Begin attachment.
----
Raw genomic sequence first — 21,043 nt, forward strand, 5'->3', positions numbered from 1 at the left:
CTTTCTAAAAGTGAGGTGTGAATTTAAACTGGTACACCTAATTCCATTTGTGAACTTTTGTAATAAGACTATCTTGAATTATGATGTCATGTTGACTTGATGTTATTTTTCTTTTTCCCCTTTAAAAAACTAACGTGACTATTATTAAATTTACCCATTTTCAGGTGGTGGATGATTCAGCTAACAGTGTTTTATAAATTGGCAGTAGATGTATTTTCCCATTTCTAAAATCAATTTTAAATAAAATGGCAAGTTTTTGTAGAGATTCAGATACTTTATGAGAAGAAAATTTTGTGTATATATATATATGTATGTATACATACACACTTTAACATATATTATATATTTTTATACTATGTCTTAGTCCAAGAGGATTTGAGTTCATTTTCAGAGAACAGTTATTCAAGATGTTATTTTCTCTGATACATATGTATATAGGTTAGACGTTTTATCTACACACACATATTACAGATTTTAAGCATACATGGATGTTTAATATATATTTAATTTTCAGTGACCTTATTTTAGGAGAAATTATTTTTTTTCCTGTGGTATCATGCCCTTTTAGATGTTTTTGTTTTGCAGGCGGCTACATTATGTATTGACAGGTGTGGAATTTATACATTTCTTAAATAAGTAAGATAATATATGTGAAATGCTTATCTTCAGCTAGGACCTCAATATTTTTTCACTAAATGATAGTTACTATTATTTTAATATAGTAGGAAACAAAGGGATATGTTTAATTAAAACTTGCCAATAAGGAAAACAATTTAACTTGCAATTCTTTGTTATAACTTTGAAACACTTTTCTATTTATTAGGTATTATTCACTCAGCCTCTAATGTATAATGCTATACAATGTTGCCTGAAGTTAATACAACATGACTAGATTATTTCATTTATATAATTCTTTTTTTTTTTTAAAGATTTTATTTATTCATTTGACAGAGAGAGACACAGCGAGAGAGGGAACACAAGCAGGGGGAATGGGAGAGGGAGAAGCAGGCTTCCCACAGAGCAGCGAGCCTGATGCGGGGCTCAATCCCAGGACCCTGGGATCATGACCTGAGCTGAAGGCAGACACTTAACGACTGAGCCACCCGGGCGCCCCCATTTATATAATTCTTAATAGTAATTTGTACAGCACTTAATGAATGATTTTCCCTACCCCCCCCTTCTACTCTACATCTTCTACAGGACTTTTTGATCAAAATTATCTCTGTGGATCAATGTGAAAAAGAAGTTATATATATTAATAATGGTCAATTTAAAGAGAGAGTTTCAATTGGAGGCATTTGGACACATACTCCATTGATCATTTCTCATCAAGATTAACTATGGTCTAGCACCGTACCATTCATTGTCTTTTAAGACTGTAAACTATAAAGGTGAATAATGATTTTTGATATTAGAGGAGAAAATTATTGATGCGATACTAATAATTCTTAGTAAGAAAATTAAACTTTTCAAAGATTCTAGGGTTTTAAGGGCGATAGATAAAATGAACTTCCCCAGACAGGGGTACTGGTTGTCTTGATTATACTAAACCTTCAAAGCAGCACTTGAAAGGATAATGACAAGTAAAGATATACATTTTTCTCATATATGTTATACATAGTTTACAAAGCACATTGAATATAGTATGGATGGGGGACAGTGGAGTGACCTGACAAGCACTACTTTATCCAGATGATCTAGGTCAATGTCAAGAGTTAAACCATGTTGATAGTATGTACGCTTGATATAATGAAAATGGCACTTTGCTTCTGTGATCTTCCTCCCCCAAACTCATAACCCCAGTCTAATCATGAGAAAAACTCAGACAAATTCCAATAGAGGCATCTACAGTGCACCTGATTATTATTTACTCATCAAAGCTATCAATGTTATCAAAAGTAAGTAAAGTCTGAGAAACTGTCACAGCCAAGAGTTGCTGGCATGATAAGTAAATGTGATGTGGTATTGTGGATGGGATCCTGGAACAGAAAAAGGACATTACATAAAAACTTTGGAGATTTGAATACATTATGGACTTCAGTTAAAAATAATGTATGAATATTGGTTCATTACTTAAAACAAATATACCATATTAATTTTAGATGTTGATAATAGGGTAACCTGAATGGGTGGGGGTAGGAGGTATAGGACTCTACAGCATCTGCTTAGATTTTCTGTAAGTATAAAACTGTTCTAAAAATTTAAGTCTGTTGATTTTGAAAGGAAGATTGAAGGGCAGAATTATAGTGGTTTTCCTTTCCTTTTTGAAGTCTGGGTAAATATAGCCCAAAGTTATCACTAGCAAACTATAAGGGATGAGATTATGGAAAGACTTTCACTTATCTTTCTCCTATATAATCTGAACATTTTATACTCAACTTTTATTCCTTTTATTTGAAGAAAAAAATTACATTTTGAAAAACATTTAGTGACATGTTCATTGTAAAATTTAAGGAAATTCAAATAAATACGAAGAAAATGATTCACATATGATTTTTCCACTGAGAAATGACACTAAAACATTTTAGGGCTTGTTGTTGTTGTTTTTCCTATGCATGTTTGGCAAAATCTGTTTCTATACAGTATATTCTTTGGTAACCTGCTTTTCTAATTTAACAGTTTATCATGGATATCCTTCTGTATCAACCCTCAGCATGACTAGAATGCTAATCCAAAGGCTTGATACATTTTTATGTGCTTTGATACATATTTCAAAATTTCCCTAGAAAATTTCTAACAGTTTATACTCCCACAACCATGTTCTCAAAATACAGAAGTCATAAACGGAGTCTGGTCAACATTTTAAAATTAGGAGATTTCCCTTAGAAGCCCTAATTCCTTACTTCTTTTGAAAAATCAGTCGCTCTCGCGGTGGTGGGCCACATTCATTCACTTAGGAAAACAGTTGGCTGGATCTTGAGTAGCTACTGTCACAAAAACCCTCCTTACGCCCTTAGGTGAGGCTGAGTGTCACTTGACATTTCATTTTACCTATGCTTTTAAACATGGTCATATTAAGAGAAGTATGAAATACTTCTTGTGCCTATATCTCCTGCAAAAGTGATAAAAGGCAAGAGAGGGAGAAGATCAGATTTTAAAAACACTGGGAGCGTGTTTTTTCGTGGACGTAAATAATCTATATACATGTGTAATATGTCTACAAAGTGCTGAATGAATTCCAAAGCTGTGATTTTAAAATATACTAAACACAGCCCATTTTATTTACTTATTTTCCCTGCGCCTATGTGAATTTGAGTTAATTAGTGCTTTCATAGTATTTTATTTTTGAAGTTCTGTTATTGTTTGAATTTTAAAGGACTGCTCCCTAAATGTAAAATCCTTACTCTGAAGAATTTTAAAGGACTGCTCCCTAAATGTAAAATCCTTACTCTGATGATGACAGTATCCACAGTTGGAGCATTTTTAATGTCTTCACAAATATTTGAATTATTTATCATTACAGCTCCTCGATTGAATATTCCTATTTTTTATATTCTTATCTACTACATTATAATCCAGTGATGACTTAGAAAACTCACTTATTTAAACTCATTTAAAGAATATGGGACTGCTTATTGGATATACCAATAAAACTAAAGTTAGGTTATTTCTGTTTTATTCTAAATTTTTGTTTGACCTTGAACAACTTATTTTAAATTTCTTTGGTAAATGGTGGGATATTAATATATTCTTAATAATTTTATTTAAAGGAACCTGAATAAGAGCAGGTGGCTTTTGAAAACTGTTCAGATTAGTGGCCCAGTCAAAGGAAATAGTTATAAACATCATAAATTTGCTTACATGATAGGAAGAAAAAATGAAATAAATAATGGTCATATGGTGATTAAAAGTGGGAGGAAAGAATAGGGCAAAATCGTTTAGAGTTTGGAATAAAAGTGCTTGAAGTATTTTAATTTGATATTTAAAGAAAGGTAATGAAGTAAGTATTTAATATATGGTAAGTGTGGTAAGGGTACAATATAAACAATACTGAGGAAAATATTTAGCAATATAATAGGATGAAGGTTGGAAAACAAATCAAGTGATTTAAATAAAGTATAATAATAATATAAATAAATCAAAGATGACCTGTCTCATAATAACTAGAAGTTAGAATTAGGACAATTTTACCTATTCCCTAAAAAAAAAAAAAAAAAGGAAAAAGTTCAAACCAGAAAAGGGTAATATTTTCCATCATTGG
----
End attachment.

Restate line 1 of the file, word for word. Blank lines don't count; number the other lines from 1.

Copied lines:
Raw genomic sequence first — 21,043 nt, forward strand, 5'->3', positions numbered from 1 at the left: